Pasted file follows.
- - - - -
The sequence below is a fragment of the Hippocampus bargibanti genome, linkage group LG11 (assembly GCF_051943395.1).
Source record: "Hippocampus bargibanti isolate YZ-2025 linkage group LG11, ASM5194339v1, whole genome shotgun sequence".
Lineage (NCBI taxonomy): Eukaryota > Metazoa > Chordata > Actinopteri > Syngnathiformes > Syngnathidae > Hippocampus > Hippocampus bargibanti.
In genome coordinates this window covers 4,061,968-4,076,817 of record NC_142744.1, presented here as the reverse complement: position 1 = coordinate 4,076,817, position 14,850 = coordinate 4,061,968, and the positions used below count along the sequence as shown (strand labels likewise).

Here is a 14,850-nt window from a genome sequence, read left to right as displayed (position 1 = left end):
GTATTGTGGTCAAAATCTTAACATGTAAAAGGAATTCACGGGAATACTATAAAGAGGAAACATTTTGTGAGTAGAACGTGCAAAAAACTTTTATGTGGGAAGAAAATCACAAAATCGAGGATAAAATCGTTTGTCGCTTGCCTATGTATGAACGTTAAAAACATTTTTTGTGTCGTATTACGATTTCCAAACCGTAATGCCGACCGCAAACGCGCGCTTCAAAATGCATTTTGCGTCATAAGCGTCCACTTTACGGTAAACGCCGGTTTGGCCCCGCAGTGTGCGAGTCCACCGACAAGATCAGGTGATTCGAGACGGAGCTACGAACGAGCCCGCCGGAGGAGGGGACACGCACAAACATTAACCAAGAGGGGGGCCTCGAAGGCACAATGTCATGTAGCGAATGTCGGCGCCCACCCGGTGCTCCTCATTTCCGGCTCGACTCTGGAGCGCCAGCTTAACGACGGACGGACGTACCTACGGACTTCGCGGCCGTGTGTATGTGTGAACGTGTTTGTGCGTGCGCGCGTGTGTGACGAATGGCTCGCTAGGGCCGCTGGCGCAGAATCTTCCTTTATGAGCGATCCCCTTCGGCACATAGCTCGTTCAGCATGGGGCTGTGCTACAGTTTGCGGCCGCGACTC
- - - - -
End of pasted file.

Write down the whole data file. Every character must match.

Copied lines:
The sequence below is a fragment of the Hippocampus bargibanti genome, linkage group LG11 (assembly GCF_051943395.1).
Source record: "Hippocampus bargibanti isolate YZ-2025 linkage group LG11, ASM5194339v1, whole genome shotgun sequence".
Lineage (NCBI taxonomy): Eukaryota > Metazoa > Chordata > Actinopteri > Syngnathiformes > Syngnathidae > Hippocampus > Hippocampus bargibanti.
In genome coordinates this window covers 4,061,968-4,076,817 of record NC_142744.1, presented here as the reverse complement: position 1 = coordinate 4,076,817, position 14,850 = coordinate 4,061,968, and the positions used below count along the sequence as shown (strand labels likewise).

Here is a 14,850-nt window from a genome sequence, read left to right as displayed (position 1 = left end):
GTATTGTGGTCAAAATCTTAACATGTAAAAGGAATTCACGGGAATACTATAAAGAGGAAACATTTTGTGAGTAGAACGTGCAAAAAACTTTTATGTGGGAAGAAAATCACAAAATCGAGGATAAAATCGTTTGTCGCTTGCCTATGTATGAACGTTAAAAACATTTTTTGTGTCGTATTACGATTTCCAAACCGTAATGCCGACCGCAAACGCGCGCTTCAAAATGCATTTTGCGTCATAAGCGTCCACTTTACGGTAAACGCCGGTTTGGCCCCGCAGTGTGCGAGTCCACCGACAAGATCAGGTGATTCGAGACGGAGCTACGAACGAGCCCGCCGGAGGAGGGGACACGCACAAACATTAACCAAGAGGGGGGCCTCGAAGGCACAATGTCATGTAGCGAATGTCGGCGCCCACCCGGTGCTCCTCATTTCCGGCTCGACTCTGGAGCGCCAGCTTAACGACGGACGGACGTACCTACGGACTTCGCGGCCGTGTGTATGTGTGAACGTGTTTGTGCGTGCGCGCGTGTGTGACGAATGGCTCGCTAGGGCCGCTGGCGCAGAATCTTCCTTTATGAGCGATCCCCTTCGGCACATAGCTCGTTCAGCATGGGGCTGTGCTACAGTTTGCGGCCGCGACTC